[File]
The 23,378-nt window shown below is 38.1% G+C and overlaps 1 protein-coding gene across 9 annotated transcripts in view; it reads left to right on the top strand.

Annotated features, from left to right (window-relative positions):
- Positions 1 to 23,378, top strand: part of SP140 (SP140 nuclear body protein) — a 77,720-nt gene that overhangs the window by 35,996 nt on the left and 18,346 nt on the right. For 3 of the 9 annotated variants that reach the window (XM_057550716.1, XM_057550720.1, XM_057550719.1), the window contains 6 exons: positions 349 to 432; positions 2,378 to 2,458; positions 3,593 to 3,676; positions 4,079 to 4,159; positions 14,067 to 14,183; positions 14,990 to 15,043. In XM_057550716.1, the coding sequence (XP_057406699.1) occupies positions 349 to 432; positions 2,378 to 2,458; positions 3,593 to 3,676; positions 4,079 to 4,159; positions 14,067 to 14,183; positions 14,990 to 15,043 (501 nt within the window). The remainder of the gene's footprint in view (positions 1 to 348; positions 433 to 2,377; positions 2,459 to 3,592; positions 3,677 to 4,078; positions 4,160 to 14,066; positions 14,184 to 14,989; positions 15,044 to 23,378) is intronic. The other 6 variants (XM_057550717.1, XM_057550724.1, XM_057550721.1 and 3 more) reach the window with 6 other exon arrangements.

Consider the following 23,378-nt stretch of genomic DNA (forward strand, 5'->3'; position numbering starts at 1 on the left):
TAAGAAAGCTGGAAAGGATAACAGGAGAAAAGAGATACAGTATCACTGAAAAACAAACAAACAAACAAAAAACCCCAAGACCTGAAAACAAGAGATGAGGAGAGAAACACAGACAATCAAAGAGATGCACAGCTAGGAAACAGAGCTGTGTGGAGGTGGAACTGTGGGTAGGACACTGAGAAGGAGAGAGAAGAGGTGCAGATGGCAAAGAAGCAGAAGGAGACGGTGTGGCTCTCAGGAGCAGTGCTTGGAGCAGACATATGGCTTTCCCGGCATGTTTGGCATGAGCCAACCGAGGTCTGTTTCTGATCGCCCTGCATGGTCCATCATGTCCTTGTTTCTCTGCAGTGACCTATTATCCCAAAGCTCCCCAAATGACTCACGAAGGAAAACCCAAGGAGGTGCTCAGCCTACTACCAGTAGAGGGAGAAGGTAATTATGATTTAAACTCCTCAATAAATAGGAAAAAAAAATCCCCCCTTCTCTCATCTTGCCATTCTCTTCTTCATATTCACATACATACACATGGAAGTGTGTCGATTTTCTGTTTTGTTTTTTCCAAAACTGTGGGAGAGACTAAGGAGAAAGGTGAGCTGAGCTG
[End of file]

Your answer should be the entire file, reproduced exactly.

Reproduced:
The 23,378-nt window shown below is 38.1% G+C and overlaps 1 protein-coding gene across 9 annotated transcripts in view; it reads left to right on the top strand.

Annotated features, from left to right (window-relative positions):
- Positions 1 to 23,378, top strand: part of SP140 (SP140 nuclear body protein) — a 77,720-nt gene that overhangs the window by 35,996 nt on the left and 18,346 nt on the right. For 3 of the 9 annotated variants that reach the window (XM_057550716.1, XM_057550720.1, XM_057550719.1), the window contains 6 exons: positions 349 to 432; positions 2,378 to 2,458; positions 3,593 to 3,676; positions 4,079 to 4,159; positions 14,067 to 14,183; positions 14,990 to 15,043. In XM_057550716.1, the coding sequence (XP_057406699.1) occupies positions 349 to 432; positions 2,378 to 2,458; positions 3,593 to 3,676; positions 4,079 to 4,159; positions 14,067 to 14,183; positions 14,990 to 15,043 (501 nt within the window). The remainder of the gene's footprint in view (positions 1 to 348; positions 433 to 2,377; positions 2,459 to 3,592; positions 3,677 to 4,078; positions 4,160 to 14,066; positions 14,184 to 14,989; positions 15,044 to 23,378) is intronic. The other 6 variants (XM_057550717.1, XM_057550724.1, XM_057550721.1 and 3 more) reach the window with 6 other exon arrangements.

Consider the following 23,378-nt stretch of genomic DNA (forward strand, 5'->3'; position numbering starts at 1 on the left):
TAAGAAAGCTGGAAAGGATAACAGGAGAAAAGAGATACAGTATCACTGAAAAACAAACAAACAAACAAAAAACCCCAAGACCTGAAAACAAGAGATGAGGAGAGAAACACAGACAATCAAAGAGATGCACAGCTAGGAAACAGAGCTGTGTGGAGGTGGAACTGTGGGTAGGACACTGAGAAGGAGAGAGAAGAGGTGCAGATGGCAAAGAAGCAGAAGGAGACGGTGTGGCTCTCAGGAGCAGTGCTTGGAGCAGACATATGGCTTTCCCGGCATGTTTGGCATGAGCCAACCGAGGTCTGTTTCTGATCGCCCTGCATGGTCCATCATGTCCTTGTTTCTCTGCAGTGACCTATTATCCCAAAGCTCCCCAAATGACTCACGAAGGAAAACCCAAGGAGGTGCTCAGCCTACTACCAGTAGAGGGAGAAGGTAATTATGATTTAAACTCCTCAATAAATAGGAAAAAAAAATCCCCCCTTCTCTCATCTTGCCATTCTCTTCTTCATATTCACATACATACACATGGAAGTGTGTCGATTTTCTGTTTTGTTTTTTCCAAAACTGTGGGAGAGACTAAGGAGAAAGGTGAGCTGAGCTG